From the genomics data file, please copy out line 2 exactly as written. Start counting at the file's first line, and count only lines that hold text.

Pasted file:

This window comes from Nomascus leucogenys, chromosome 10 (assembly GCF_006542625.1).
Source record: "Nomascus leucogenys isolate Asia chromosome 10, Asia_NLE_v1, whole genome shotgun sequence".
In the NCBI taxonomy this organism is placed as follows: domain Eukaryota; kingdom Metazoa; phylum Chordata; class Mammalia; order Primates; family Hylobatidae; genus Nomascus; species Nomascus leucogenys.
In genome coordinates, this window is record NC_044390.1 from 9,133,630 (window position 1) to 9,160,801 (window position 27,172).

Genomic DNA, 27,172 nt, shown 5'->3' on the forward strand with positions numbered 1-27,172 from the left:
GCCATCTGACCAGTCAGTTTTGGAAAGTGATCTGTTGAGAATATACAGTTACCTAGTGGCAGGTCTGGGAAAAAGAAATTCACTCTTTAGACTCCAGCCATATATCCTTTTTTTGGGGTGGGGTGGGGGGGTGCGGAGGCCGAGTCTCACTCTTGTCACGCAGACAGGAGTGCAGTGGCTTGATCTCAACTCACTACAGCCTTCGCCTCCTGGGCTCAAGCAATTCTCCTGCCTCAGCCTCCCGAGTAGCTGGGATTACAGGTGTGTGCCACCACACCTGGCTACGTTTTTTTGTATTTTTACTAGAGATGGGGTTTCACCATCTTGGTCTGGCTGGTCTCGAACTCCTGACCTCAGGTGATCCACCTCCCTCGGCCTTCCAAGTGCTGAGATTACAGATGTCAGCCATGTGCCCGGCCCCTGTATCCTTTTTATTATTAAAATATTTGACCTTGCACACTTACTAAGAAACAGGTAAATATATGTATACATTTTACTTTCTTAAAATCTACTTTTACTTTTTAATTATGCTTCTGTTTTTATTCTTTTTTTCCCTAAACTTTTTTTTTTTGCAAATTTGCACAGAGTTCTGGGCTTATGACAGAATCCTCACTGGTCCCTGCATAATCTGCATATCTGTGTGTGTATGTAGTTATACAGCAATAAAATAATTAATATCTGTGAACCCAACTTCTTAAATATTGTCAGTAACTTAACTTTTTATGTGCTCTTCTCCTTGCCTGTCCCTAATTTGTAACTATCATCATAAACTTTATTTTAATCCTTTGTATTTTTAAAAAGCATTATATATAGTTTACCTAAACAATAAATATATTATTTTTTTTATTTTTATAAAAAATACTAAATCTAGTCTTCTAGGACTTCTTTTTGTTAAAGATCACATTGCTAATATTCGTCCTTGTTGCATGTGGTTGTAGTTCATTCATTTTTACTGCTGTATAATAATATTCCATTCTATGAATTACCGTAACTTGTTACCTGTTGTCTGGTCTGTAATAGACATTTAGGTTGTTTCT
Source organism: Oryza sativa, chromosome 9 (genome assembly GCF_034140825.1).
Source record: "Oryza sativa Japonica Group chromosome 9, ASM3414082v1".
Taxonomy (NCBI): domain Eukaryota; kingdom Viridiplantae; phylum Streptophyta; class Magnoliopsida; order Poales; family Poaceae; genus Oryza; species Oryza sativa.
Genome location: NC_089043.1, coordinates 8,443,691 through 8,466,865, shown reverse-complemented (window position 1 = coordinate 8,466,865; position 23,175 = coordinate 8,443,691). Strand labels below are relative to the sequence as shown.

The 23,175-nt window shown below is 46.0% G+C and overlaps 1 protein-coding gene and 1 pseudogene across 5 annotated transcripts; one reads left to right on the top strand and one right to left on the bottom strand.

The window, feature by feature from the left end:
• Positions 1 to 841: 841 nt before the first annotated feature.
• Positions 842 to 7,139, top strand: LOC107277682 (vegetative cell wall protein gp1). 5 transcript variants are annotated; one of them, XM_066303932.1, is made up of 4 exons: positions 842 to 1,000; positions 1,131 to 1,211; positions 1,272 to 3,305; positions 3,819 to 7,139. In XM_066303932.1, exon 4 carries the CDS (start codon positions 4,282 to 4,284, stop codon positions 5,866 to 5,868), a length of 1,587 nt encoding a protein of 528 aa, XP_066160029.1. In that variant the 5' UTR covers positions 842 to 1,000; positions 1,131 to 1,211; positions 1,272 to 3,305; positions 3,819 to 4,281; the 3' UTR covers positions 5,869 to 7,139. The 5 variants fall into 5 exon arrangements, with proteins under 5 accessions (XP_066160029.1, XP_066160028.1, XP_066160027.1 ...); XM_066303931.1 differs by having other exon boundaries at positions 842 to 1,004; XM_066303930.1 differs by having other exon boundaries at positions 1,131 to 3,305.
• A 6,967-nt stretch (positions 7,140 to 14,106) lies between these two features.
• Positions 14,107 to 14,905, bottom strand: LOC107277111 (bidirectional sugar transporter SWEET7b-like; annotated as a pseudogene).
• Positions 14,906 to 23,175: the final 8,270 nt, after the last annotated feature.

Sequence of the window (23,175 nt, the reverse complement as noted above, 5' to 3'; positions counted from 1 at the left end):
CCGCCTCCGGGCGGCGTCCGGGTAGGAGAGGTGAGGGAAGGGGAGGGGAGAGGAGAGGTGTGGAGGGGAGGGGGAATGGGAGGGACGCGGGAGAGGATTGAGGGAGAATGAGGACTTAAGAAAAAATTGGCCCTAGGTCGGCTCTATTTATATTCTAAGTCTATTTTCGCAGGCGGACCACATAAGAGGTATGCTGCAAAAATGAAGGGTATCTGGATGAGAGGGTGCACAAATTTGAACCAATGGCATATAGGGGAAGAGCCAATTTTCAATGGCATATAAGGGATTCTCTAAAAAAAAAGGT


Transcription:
Source record: "Nomascus leucogenys isolate Asia chromosome 10, Asia_NLE_v1, whole genome shotgun sequence".